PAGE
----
- (Photo by Araya Diaz/Getty Images for The Weinstein Company)
Goldman Sachs underwrote three bond deals in 2012 and 2013 for the Malaysian state investment fund, raising a total of $6.5 billion. The bank earned roughly $600 million in fees.
Timothy Leissner, the former Southeast Asia chair and one-time partner at Goldman, was the lead banker who arranged the bond sales. He pleaded guilty to DoJ’s charges of bribery and money laundering related to 1MDB on August 28.
In his plea, which was unsealed in November, Leissner admitted to conspiring with other Goldman employees to bribe officials to secure the bond deals. He has been ordered to forfeit $43.7 million resulting from his crimes.
The 1MDB saga has dealt another blow to Goldman’s reputation, which the firm has worked hard to restore since the 2008 subprime-mortgage crisis. The Malaysian government this week filed criminal charges against subsidiaries of Goldman and its former bankers, Leissner and Roger Ng, over their role in the scheme, seeking jail terms as well as fines.
Malaysia’s new Prime Minister Mahathir Mohamad said the country wanted to recoup some of the misappropriated funds and the massive fees that Goldman earned from the bond sales.
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Ng Chong Hwa, aka Roger Ng, is a former Goldman partner and the head of its Southeast Asia sales and trading department. During his term at Goldman, he was a deputy to Tim Leissner, who has pleaded guilty to charges on bribery and money laundering.
Ng was among the four people who appeared in the criminal charges brought up by Malaysian government this week. Ng reportedly played a key role in facilitating $1.75 billion bond deal that Goldman arranged for 1MDB in 2012. He left the firm in April 2014.
He was arrested in November in Malaysia at the request of American authorities and is fighting extradition to the US.
Malaysian prosecutors on Wednesday charged Ng with four counts of abetting Goldman Sachs to provide misleading information about the bond offerings. Ng appeared in court and pleaded not guilty to all charges.
Italian banker Andrea Vella is the former cohead of Goldman’s Asian investment-banking department. Vella hasn’t been charged, but The Wall Street Journal reported he is believed to be the “Co-Conspirator #4” in the Justice Department’s fillings related to 1MDB scheme, who was described as an Italian national “employed as Participating Managing Director and acted as an agent” of Goldman since 2007.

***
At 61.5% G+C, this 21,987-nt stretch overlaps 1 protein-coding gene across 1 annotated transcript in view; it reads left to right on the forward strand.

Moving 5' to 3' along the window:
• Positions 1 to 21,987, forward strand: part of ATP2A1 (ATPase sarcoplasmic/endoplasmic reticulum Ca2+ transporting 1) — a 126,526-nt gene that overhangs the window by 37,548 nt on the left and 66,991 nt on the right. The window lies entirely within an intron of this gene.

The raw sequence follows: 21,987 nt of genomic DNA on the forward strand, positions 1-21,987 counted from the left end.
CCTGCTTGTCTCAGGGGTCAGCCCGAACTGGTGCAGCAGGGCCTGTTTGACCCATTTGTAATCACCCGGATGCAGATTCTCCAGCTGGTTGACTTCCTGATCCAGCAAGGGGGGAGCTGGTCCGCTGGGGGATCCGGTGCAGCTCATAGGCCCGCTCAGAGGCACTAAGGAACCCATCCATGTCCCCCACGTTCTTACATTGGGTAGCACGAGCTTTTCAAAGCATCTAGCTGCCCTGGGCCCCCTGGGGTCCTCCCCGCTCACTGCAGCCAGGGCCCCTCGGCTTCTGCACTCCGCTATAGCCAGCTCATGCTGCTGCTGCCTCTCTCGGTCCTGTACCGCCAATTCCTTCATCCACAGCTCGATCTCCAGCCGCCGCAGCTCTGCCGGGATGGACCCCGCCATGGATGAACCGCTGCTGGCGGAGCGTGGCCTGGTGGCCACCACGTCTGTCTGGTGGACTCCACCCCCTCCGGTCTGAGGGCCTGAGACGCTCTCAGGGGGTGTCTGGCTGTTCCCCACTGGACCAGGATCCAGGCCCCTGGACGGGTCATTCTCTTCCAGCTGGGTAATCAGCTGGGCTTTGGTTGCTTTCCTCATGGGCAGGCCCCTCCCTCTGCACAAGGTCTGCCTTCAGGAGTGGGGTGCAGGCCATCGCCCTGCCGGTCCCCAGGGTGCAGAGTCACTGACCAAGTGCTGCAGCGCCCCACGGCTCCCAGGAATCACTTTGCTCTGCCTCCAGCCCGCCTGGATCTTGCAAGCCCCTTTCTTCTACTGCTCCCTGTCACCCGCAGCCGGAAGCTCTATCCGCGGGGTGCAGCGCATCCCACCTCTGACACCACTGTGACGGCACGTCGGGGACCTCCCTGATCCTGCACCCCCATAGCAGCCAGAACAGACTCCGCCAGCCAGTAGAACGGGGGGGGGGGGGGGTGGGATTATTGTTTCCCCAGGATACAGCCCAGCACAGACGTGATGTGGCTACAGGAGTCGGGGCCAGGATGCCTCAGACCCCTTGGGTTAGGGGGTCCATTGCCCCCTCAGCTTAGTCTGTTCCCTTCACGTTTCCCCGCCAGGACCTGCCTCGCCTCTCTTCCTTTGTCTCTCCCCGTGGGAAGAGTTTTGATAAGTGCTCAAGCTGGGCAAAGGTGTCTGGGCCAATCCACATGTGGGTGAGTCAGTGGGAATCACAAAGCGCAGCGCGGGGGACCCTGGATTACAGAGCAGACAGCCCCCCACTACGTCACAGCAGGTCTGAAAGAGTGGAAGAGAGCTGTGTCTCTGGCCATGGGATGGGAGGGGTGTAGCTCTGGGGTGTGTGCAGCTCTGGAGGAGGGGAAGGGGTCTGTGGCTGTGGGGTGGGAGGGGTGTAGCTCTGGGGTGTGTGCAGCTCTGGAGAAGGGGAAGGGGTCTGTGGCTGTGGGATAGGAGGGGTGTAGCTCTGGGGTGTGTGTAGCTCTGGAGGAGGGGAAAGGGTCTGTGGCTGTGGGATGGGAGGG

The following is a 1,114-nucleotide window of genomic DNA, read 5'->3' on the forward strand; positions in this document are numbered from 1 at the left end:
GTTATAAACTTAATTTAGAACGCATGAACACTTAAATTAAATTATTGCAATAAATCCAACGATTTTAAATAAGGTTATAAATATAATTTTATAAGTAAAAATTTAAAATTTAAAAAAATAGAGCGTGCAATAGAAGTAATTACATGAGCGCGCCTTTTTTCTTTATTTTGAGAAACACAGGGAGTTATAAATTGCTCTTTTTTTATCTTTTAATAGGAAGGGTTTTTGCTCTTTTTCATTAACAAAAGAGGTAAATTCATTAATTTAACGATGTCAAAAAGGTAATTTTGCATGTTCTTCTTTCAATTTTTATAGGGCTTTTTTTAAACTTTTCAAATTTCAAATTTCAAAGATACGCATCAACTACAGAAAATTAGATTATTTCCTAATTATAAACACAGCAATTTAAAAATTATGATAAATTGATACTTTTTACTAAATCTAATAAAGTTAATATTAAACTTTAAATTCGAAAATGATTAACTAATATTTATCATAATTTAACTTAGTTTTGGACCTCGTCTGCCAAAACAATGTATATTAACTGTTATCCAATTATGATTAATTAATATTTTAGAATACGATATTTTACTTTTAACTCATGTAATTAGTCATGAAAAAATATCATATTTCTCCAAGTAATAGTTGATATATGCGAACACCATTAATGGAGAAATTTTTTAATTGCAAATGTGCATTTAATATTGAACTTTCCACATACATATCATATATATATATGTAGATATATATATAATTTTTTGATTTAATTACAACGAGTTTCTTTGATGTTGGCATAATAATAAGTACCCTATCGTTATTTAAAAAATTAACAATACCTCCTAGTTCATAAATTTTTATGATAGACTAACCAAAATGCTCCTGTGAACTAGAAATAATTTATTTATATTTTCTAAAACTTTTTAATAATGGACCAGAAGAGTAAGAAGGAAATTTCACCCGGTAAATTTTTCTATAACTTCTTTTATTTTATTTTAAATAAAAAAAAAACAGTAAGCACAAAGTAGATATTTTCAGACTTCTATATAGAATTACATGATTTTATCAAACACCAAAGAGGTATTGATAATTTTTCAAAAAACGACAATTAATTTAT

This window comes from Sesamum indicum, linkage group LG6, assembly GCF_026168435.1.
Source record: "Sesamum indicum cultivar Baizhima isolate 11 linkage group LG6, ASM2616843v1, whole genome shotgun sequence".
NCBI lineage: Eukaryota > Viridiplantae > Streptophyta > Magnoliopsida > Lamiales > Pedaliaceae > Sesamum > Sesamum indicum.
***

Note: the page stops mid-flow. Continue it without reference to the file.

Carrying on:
Goldman placed Andrea Vella on leave in October, Bloomberg reported, citing people familiar with the matter.
Jasmine Loo Ai Swan
- Thomson Reuters
Jasmine Loo Ai Swan, a Malaysian who studied law in the UK, is the former general counsel of 1MDB. She was a main point of contact between lMDB and Goldman in connection with three bond offerings by lMDB in 2012 and 2013, according to a court filing.
Loo was a constant guest of Jho Low’s lavish parties, according to Sarawak Report, a website created by British journalist Clare Rewcastle Brown, who has followed the story about Malaysia’s 1MDB scandal.
Xavier Andre Justo
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Xavier Andre Justo, a Swiss national and former director at PetroSaudi International, is a key figure in the case. He shared information on the bribery scheme with Rewcastle Brown and set off investigations in several countries.
He leaked data obtained from PetroSaudi, a London-based oil-services company, which includes hundreds of thousands of emails that showed PetroSaudi’s joint venture with 1MDB. He was sentenced in 2015 for blackmailing and attempting to extort his former employer.
Clare Rewcastle Brown
Clare Rewcastle Brown is a British journalist behind the investigative website Sarawak Report. She helped expose the 1MDB scandal and initially faced so much political scrutiny that she was given police protection in London. She was also subject to constant harassment and was banned from Malaysia by the government.
Brown worked with whistleblower Xavier Justo throughout the course of her reporting to understand the extent of the partnership between PetroSaudi and 1MDB.
Brown is also the sister-in-law of former UK prime minister Gordon Brown.